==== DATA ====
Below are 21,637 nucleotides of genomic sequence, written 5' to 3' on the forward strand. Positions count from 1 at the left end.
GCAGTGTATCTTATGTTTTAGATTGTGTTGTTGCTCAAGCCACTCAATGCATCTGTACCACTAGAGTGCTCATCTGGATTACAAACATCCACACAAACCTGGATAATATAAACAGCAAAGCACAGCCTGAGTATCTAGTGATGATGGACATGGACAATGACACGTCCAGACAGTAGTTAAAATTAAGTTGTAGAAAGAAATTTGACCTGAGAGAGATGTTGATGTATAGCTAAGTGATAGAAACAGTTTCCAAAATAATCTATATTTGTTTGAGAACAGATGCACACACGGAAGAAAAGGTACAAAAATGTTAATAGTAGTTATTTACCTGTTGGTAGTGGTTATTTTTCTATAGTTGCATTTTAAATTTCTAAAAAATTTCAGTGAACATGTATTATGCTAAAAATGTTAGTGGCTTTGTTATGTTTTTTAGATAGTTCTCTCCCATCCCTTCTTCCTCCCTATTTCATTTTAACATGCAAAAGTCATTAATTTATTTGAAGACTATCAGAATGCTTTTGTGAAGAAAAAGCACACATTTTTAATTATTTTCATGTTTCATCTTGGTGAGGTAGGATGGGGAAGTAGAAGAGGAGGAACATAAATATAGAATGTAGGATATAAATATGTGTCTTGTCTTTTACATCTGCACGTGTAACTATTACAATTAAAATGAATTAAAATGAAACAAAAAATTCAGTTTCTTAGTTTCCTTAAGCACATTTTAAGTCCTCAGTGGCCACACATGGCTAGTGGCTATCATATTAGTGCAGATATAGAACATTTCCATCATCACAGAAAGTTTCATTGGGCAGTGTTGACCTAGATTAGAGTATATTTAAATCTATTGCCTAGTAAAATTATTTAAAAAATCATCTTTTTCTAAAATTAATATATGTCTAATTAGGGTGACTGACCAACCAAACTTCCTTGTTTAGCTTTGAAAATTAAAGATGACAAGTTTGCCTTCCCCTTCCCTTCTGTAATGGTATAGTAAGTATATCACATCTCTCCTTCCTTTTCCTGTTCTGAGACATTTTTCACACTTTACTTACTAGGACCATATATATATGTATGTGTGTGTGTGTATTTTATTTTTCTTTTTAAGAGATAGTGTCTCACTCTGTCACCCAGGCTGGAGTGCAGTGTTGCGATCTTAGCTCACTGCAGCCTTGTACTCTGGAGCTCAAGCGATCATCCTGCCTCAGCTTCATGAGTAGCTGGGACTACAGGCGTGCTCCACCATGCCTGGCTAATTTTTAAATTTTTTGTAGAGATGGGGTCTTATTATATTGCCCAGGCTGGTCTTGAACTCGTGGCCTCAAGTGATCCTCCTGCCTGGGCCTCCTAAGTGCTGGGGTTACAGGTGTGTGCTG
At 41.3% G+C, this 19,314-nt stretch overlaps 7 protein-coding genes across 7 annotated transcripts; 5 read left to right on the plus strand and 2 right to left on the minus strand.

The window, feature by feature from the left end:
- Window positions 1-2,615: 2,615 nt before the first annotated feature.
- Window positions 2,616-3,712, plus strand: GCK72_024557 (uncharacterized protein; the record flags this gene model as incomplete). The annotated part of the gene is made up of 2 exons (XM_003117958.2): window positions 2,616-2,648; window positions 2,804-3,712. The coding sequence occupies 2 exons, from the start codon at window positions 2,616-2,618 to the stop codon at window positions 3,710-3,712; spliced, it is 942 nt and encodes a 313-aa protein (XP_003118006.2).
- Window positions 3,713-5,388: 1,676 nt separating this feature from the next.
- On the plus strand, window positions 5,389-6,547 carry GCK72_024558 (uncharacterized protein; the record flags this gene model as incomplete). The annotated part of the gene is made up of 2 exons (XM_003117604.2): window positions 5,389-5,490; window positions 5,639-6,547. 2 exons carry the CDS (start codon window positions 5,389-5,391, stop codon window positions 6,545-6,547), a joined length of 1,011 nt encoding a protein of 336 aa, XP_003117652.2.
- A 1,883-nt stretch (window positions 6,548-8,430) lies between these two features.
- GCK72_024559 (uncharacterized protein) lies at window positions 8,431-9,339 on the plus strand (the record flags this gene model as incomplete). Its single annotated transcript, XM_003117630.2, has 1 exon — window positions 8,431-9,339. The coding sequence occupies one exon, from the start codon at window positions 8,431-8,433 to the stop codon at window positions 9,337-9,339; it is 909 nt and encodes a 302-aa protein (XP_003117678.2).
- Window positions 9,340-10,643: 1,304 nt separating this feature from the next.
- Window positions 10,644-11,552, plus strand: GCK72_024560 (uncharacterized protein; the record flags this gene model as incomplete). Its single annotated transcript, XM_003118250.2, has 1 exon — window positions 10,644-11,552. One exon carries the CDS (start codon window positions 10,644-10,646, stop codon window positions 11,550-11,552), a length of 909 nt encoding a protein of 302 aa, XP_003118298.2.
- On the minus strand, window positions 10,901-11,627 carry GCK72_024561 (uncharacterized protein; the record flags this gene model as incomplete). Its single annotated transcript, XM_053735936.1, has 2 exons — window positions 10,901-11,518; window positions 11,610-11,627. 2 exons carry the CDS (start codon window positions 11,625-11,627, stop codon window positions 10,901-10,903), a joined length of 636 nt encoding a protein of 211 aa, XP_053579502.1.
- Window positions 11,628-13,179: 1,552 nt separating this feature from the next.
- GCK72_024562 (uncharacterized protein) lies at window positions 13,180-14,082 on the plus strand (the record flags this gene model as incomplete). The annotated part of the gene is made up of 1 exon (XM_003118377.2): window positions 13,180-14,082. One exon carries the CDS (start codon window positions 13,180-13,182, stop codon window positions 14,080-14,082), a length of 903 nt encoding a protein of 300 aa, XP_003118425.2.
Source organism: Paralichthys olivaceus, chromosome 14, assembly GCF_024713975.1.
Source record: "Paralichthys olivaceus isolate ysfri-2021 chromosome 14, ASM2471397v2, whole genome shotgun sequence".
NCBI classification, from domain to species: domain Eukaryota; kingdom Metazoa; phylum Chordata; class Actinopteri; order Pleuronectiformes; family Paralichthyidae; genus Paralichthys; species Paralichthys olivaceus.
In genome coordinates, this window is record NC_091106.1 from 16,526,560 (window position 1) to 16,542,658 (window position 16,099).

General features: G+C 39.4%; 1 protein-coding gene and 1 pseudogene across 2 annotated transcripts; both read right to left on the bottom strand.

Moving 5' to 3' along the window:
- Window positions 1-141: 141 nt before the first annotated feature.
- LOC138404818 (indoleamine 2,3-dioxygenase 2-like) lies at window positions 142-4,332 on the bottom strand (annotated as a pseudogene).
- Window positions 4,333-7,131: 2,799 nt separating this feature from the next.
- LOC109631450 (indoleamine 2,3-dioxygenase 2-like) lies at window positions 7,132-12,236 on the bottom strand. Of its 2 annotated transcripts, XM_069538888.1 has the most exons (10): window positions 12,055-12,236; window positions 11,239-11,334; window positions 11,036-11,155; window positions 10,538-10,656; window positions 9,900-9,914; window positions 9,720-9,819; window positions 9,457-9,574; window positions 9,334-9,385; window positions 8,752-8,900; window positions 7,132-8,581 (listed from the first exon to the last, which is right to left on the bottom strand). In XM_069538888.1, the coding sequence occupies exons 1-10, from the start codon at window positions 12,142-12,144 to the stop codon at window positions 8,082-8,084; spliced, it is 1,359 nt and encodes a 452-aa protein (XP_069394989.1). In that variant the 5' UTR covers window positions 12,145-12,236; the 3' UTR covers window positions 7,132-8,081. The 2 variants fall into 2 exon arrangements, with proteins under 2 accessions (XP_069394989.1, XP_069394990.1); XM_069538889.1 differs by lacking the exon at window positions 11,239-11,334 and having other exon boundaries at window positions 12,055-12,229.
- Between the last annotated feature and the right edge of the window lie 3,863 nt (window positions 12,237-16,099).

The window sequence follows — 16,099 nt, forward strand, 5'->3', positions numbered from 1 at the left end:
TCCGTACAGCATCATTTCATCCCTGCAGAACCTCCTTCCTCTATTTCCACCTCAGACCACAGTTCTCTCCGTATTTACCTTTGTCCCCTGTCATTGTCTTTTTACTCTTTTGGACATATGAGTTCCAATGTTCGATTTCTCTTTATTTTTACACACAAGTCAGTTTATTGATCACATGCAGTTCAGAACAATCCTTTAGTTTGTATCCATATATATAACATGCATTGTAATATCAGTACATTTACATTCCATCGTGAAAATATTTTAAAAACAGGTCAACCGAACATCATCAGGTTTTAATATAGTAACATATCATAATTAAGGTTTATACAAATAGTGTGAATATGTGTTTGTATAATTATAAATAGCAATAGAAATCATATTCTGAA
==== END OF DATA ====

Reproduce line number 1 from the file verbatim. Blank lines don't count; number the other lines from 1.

Below are 21,637 nucleotides of genomic sequence, written 5' to 3' on the forward strand. Positions count from 1 at the left end.